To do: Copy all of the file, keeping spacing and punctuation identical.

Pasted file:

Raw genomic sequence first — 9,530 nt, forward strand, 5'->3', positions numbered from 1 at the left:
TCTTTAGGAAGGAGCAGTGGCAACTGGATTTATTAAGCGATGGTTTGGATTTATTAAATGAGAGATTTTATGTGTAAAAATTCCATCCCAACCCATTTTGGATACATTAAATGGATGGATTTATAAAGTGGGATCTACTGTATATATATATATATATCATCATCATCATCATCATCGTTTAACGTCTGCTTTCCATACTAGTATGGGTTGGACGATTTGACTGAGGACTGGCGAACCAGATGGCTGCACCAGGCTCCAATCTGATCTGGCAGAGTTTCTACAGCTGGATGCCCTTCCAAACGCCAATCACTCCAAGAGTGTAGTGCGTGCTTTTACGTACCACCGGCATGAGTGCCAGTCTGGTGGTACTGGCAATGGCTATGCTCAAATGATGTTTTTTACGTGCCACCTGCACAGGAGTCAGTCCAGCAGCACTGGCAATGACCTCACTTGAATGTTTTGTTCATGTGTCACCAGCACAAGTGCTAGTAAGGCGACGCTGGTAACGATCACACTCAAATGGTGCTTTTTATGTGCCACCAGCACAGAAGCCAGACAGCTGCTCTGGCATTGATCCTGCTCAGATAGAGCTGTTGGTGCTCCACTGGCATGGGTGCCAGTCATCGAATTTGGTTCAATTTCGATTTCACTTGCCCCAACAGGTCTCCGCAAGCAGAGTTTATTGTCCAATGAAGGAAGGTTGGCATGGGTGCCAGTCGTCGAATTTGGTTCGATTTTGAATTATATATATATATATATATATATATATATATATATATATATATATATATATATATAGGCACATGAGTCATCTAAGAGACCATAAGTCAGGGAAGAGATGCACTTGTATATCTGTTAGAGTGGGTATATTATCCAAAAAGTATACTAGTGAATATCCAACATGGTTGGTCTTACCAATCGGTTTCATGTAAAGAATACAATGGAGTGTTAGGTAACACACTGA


Raw genomic sequence first — 9,530 nt, forward strand, 5'->3', positions numbered from 1 at the left:
TCTTTAGGAAGGAGCAGTGGCAACTGGATTTATTAAGCGATGGTTTGGATTTATTAAATGAGAGATTTTATGTGTAAAAATTCCATCCCAACCCATTTTGGATACATTAAATGGATGGATTTATAAAGTGGGATCTACTGTATATATATATATATATCATCATCATCATCATCATCGTTTAACGTCTGCTTTCCATACTAGTATGGGTTGGACGATTTGACTGAGGACTGGCGAACCAGATGGCTGCACCAGGCTCCAATCTGATCTGGCAGAGTTTCTACAGCTGGATGCCCTTCCAAACGCCAATCACTCCAAGAGTGTAGTGCGTGCTTTTACGTACCACCGGCATGAGTGCCAGTCTGGTGGTACTGGCAATGGCTATGCTCAAATGATGTTTTTTACGTGCCACCTGCACAGGAGTCAGTCCAGCAGCACTGGCAATGACCTCACTTGAATGTTTTGTTCATGTGTCACCAGCACAAGTGCTAGTAAGGCGACGCTGGTAACGATCACACTCAAATGGTGCTTTTTATGTGCCACCAGCACAGAAGCCAGACAGCTGCTCTGGCATTGATCCTGCTCAGATAGAGCTGTTGGTGCTCCACTGGCATGGGTGCCAGTCATCGAATTTGGTTCAATTTCGATTTCACTTGCCCCAACAGGTCTCCGCAAGCAGAGTTTATTGTCCAATGAAGGAAGGTTGGCATGGGTGCCAGTCGTCGAATTTGGTTCGATTTTGAATTATATATATATATATATATATATATATATATATATATATATATATATATATATATAGGCACATGAGTCATCTAAGAGACCATAAGTCAGGGAAGAGATGCACTTGTATATCTGTTAGAGTGGGTATATTATCCAAAAAGTATACTAGTGAATATCCAACATGGTTGGTCTTACCAATCGGTTTCATGTAAAGAATACAATGGAGTGTTAGGTAACACACTGA